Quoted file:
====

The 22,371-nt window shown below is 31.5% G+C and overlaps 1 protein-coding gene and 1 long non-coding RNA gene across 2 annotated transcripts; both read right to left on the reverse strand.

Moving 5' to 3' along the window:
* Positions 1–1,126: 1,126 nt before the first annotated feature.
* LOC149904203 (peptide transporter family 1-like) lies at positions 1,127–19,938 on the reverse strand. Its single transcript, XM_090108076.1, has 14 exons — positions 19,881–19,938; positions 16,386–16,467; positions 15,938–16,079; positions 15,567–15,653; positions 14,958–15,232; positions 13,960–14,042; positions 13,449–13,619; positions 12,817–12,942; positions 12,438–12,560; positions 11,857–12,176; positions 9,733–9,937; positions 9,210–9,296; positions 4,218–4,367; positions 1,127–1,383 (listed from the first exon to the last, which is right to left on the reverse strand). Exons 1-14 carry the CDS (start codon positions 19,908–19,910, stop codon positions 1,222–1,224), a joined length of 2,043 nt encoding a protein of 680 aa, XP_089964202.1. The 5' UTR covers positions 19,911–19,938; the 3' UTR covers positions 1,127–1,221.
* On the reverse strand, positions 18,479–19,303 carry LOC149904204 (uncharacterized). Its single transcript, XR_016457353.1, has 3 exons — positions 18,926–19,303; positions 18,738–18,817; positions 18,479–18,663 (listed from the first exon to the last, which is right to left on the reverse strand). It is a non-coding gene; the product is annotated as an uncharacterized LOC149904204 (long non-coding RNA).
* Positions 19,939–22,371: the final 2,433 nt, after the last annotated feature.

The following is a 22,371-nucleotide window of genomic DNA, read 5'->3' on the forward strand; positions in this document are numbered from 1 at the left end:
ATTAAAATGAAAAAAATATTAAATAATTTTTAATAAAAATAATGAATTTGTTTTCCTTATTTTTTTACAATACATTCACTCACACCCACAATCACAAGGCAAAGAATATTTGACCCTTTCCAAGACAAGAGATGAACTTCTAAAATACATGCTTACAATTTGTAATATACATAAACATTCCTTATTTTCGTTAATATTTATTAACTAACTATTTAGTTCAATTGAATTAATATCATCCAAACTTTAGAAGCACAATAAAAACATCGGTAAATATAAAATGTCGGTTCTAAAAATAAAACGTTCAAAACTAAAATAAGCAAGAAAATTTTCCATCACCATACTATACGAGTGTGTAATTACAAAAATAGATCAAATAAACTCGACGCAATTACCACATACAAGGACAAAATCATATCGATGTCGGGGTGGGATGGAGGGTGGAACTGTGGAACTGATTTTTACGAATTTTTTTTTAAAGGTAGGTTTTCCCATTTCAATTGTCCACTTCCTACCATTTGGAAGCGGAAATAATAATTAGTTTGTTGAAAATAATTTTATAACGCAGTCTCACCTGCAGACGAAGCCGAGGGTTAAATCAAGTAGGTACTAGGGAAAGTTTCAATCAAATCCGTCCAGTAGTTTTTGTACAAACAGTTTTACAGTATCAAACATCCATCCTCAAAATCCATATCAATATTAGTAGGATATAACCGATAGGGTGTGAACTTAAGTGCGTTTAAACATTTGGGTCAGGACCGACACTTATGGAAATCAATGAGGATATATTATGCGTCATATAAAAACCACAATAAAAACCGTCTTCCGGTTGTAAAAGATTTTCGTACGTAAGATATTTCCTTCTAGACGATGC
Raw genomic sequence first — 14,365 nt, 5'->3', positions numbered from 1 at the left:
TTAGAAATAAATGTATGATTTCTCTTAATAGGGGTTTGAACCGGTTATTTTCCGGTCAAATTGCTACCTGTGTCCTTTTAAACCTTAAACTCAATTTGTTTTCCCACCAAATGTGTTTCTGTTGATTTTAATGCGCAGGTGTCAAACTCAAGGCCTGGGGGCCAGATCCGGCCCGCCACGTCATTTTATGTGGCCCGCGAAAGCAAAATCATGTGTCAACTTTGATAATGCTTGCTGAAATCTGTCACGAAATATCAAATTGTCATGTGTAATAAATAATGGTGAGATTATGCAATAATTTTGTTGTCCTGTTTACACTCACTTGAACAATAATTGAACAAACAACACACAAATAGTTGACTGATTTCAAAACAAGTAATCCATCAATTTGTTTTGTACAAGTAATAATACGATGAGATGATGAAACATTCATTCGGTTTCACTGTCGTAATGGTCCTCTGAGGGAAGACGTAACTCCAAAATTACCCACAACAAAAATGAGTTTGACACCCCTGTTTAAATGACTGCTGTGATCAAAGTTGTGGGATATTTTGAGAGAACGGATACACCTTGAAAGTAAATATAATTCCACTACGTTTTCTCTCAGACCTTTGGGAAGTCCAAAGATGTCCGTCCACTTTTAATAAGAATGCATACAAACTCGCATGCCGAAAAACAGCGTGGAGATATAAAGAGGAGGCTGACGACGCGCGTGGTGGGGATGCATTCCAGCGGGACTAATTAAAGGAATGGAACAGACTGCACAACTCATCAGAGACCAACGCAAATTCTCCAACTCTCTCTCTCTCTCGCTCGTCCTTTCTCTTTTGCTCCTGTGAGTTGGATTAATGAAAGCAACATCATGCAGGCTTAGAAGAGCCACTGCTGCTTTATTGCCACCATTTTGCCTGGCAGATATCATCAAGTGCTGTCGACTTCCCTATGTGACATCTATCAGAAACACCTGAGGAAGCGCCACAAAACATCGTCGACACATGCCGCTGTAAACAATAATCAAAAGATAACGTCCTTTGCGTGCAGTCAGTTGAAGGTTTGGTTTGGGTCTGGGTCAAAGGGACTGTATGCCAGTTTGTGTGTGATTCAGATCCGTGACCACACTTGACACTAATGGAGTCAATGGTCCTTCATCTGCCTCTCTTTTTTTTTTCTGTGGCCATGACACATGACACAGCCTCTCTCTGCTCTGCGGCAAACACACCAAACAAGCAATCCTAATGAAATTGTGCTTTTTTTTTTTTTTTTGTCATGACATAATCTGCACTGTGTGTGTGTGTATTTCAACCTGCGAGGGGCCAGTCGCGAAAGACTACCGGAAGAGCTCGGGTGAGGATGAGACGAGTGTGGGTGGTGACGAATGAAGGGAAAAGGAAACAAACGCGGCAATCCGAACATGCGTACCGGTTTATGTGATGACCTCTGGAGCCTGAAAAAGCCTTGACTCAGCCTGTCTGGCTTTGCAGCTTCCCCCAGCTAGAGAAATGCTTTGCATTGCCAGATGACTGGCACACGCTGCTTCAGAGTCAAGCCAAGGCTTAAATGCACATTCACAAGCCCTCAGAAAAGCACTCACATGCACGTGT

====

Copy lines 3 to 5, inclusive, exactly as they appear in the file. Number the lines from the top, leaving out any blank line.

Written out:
* Positions 1–1,126: 1,126 nt before the first annotated feature.
* LOC149904203 (peptide transporter family 1-like) lies at positions 1,127–19,938 on the reverse strand. Its single transcript, XM_090108076.1, has 14 exons — positions 19,881–19,938; positions 16,386–16,467; positions 15,938–16,079; positions 15,567–15,653; positions 14,958–15,232; positions 13,960–14,042; positions 13,449–13,619; positions 12,817–12,942; positions 12,438–12,560; positions 11,857–12,176; positions 9,733–9,937; positions 9,210–9,296; positions 4,218–4,367; positions 1,127–1,383 (listed from the first exon to the last, which is right to left on the reverse strand). Exons 1-14 carry the CDS (start codon positions 19,908–19,910, stop codon positions 1,222–1,224), a joined length of 2,043 nt encoding a protein of 680 aa, XP_089964202.1. The 5' UTR covers positions 19,911–19,938; the 3' UTR covers positions 1,127–1,221.
* On the reverse strand, positions 18,479–19,303 carry LOC149904204 (uncharacterized). Its single transcript, XR_016457353.1, has 3 exons — positions 18,926–19,303; positions 18,738–18,817; positions 18,479–18,663 (listed from the first exon to the last, which is right to left on the reverse strand). It is a non-coding gene; the product is annotated as an uncharacterized LOC149904204 (long non-coding RNA).